|Global ecology of the giant kelp Macrocystis: from ecotypes to ecosystems|
Graham, M.H.; Vásquez, J.A.; Buschmann, A.H. (2007). Global ecology of the giant kelp Macrocystis: from ecotypes to ecosystems. Oceanogr. Mar. Biol. Ann. Rev. 45: 39-88
In: Oceanography and Marine Biology: An Annual Review. Aberdeen University Press/Allen & Unwin: London. ISSN 0078-3218, more
Ecology; Ecotypes; Kelps; Marine
|Authors|| || Top |
- Graham, M.H.
- Vásquez, J.A.
- Buschmann, A.H.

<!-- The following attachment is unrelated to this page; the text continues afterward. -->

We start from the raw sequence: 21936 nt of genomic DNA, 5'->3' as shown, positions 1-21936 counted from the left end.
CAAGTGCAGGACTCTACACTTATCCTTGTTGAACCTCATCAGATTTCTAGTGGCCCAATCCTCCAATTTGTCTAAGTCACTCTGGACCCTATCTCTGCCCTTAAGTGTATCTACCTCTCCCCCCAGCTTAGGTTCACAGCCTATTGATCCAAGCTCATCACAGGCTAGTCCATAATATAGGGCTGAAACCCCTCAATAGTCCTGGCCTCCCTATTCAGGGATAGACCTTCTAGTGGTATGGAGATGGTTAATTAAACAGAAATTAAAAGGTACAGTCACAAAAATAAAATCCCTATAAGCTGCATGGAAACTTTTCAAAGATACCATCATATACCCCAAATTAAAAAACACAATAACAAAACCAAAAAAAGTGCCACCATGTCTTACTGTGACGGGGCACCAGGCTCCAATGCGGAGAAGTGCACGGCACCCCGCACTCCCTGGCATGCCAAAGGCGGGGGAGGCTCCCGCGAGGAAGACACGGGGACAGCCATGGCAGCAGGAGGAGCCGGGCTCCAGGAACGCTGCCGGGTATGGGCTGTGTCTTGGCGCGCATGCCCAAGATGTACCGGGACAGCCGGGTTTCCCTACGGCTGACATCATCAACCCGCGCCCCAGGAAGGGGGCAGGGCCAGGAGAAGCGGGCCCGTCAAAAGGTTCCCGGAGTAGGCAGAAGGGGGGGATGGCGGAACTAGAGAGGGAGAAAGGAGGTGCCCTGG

The giant kelp Macrocystis is the world's largest benthic organism and most widely distributed kelp taxon, serving as the foundation for diverse and energy-rich habitats that are of great ecological and economical importance. Although the basic and applied literature on Macrocystis is extensive and multinational, studies of large Macrocystis forests in the northeastern Pacific have received the greatest attention. This review synthesises the existing Macrocystis literature into a more global perspective. During the last 20 yr, the primary literature has shifted from descriptive and experimental studies of local Macrocystis distribution, abundance and population and community structure (e.g., competition and herbivory) to comprehensive investigations of Macrocystis life history, dispersal, recruitment, physiology and broad-scale variability in population and community processes. Ample evidence now suggests that the genus is monospecific. Due to its highly variable physiology and life history, Macrocystis occupies a wide variety of environments (intertidal to 60+ m, boreal to warm temperate) and sporophytes take on a variety of morphological forms. Macrocystis sporophytes are highly responsive to environmental variability, resulting in differential population dynamics and effects of Macrocystis on its local environment. Within the large subtidal giant kelp forests of southern California, Macrocystis sporophytes live long, form extensive surface canopies that shade the substratum and dampen currents, and produce and retain copious amounts of reproductive propagules. The majority of subtidal Macrocystis populations worldwide, however, are small, narrow, fringing forests that are productive and modify environmental resources (e.g., light), yet are more dynamic than their large southern California counterparts with local recruitment probably resulting from remote propagule production. When intertidal, Macrocystis populations exhibit vegetative propagation. Growth of high-latitude Macrocystis sporophytes is seasonal, coincident with temporal variability in insolation, whereas growth at low latitudes tracks more episodic variability in nutrient delivery. Although Macrocystis habitat and energy provision varies with such ecotypic variability in morphology and productivity, the few available studies indicate that Macrocystis-associated communities are universally diverse and productive. Furthermore, temporal and spatial variability in the structure and dynamics of these systems appears to be driven by processes that regulate Macrocystis distribution, abundance and productivity, rather than the consumptive processes that make some other kelp systems vulnerable to overexploitation. This global synthesis suggests that the great plasticity in Macrocystis form and function is a key determinant of the great global ecological success of Macrocystis.